Friday, September 21, 2012

You must be THIS manly to watch this movie

In this picture: Warrior actor Joel Edgerton (left) and... who else?  Ahmet Zappa (right)

William Friedkin once said that the MPAA ratings system is all wrong.  Yes, apparently he thinks there should be a rating system to alert less discriminating families that might blame Hollywood for warping their childrens' minds, and maybe he's on to something with his suggestion for giving movies a "D" for dumb.  Warrior works hard to avoid earning its 'D', but alas, it seems to merit one.  However, for some reason my fragile world was profoundly shaken by an article titled "The Eternal Adolescence of Pop Culture."  Just the title, mind you; I didn't actually read the article.  Friedkin's system could easily add "A" for adolescent (e.g., every Adam Sandler pic) and "T" for testosterone (e.g., Stallone and Warrior).
At the intersection of Rocky I and The Company Men lives writer/director Gavin O'Connor's Warrior, which replaces boxing with mixed martial arts, and the grassroots beginnings of Rocky with our current Bain-fueled downsizing of America... well, arguably that doesn't change so much.  Spoiler alert: I'm going to gleefully trash the movie, so save yourselves now.  The Village Voice and The Onion leave me no choice: somebody's got to do it.  Let's leave aside for now the director's cameo as the billionaire ex-hedge fund manager who funds the big MMA contest called "Sparta." 
This epic drama starts off earnestly enough with Nick Nolte as "Paddy" Conlon, a notorious trainer of fighters back in his heyday, who sacrificed his family life for professional clout.  Enter his two unforgiving sons: one Tommy Riordan/Conlon (Tom Hardy of Dark Knight Rises fame), a childless pill-popping Iraq war deserter who's a hell of a fighter, and one Brendan Conlon (Joel Edgerton), a married with kids high school physics teacher who was a hell of a fighter once upon a time, but who is driven to taking up the pastime once again for economic reasons.  Usually the hero in the movie gives the prize money to charity, but the recession has finally come to Hollywood, at least to a few films.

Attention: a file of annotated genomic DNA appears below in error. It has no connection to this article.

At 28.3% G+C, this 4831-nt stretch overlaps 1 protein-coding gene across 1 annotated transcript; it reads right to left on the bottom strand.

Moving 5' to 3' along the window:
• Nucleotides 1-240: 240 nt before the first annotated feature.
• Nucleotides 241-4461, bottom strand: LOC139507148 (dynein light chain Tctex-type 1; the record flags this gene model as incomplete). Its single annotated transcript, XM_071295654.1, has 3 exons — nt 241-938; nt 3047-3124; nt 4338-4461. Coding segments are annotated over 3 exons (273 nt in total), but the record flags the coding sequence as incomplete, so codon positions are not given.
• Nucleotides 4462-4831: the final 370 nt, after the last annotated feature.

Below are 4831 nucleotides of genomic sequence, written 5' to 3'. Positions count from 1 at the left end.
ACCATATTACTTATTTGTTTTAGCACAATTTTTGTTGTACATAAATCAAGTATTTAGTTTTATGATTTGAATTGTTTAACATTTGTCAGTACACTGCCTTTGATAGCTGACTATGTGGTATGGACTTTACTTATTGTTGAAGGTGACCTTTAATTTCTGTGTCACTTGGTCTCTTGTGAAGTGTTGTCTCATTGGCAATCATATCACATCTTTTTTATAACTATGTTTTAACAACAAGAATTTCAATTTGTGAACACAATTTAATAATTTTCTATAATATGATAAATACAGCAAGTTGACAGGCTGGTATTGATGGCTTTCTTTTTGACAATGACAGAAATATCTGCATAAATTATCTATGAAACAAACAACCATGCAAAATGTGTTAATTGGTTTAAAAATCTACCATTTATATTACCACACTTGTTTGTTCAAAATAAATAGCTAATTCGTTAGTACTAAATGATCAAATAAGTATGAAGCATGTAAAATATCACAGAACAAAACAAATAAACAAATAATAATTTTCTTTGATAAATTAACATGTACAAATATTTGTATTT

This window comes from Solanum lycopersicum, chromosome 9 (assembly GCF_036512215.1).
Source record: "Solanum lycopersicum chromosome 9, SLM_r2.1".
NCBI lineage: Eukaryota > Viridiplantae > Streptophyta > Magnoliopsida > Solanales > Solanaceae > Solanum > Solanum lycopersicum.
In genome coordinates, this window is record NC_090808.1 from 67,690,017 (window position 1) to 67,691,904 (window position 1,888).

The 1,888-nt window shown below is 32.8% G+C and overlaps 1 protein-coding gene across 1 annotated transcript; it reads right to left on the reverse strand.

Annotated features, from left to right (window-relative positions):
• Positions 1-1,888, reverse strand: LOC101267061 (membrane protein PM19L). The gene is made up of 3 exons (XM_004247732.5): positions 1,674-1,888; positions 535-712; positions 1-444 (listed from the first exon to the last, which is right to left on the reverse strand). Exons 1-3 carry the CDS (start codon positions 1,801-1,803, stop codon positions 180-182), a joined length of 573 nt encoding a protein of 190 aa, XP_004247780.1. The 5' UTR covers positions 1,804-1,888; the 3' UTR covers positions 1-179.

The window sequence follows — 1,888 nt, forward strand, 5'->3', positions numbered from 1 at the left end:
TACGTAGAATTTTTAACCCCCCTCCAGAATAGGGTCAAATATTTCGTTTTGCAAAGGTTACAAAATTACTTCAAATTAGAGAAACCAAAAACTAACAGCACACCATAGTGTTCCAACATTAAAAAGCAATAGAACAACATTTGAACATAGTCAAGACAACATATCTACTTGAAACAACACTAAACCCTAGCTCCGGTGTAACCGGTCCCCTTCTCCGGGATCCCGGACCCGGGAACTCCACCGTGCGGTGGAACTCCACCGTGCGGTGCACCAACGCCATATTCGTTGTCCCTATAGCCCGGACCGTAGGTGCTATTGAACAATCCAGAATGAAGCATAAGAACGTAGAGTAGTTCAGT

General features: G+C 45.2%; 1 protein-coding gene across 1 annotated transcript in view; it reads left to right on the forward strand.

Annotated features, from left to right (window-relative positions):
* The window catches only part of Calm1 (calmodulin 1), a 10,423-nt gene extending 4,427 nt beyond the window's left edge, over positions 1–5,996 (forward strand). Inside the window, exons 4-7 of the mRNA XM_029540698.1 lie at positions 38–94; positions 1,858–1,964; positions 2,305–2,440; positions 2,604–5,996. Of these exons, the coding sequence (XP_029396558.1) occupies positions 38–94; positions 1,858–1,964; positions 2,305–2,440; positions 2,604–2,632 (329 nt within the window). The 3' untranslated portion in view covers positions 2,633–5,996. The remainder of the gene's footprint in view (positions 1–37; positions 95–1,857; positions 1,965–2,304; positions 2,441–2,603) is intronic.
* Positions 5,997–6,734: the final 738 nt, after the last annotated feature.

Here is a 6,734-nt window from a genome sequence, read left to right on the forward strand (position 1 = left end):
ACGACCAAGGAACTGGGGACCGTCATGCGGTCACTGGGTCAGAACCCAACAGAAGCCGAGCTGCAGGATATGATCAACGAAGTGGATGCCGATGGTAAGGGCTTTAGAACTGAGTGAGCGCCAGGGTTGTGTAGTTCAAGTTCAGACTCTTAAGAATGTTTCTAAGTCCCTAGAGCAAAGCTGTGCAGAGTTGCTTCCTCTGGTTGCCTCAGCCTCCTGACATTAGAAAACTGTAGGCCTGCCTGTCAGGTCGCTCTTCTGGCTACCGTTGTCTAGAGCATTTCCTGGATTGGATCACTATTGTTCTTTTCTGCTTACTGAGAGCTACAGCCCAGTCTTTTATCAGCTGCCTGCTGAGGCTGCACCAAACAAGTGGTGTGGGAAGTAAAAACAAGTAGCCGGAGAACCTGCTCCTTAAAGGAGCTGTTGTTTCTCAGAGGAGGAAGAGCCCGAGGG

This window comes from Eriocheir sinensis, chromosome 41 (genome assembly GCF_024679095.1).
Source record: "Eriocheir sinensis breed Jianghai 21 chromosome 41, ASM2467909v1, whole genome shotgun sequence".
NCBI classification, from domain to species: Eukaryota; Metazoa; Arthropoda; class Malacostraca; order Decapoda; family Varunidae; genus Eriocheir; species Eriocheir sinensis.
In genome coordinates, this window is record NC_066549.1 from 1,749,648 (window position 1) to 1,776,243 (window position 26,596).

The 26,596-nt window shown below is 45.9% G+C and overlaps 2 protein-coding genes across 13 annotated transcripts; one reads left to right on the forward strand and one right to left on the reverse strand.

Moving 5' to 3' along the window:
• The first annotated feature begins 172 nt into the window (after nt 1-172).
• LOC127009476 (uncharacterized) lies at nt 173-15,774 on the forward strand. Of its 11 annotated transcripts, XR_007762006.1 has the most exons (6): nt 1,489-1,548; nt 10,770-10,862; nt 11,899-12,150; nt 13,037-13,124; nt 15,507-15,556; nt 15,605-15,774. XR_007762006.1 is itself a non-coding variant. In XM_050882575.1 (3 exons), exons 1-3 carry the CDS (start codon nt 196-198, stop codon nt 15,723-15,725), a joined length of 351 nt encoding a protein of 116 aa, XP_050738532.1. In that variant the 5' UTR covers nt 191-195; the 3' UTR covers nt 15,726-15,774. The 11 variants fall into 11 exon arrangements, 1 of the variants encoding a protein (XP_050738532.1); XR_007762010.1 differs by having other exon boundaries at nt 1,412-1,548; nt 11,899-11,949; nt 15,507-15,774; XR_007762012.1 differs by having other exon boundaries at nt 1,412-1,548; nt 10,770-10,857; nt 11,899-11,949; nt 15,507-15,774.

The two Conlon boys reconnect with Dad but choose not to forgive him for the sins of the past.  Nolte sees his grandkids from afar and is reminded by Brendan to contact either via phone or mail.  As for Tommy, well, it seems that all could have been forgiven if Dad would just have a damn drink.  Dad's 1000 days sober, so he chooses not to.  This leads to fresh enmity, but Tommy still needs a trainer for the big fight, and Dad's the best, so he'll do it Dad's way, but Dad's still not forgiven.  At least, not for now.
Now, you might be thinking to yourself, as I did... is this where this mess is headed?  The two brothers are going to end up in the ring together?  I hate to ruin it for you, but making a movie is still an expensive venture these days, despite digital video, and really, wouldn't it be just as bad if they didn't end up in the ring together?  My viewing companion couldn't take it, and they fast-forwarded through the big final fight scene.  As for me, I'm even more stand-offish.  I still take to heart what that one Simpsons episode did to the mixed martial arts phenomenon, showing it as the result of our increasingly separate culture: streets empty, every guy at home glued to the set, watching two beefy guys pound each other with more freedom than boxers until the tendons in their legs get broken.  I don't care for the sport that much.  My viewing companion was a little more discerning and pointed out that the guys that Brendan were taking on were younger, stronger, faster... but you know how it is.  They're not the protagonist, so they must lose, and rather redundantly, IMHO.  Always with that arm move.  And you know why Brandon's coach uses Beethoven to train his men?  Because it's classy, and the sport by itself could use a little.
Some of the drama rings true, and Nolte was nominated for his gruff performance.  For a second, I thought maybe it was Josh Hartnett with prosthetics.  It was just that good!  Nolte hits his high note when he finally takes to the bottle again.  At least the filmmakers didn't go down the route of having Nolte appear at ringside when in fact he died of a heart attack a few minutes before backstage.

-so sayeth The Movie Hooligan

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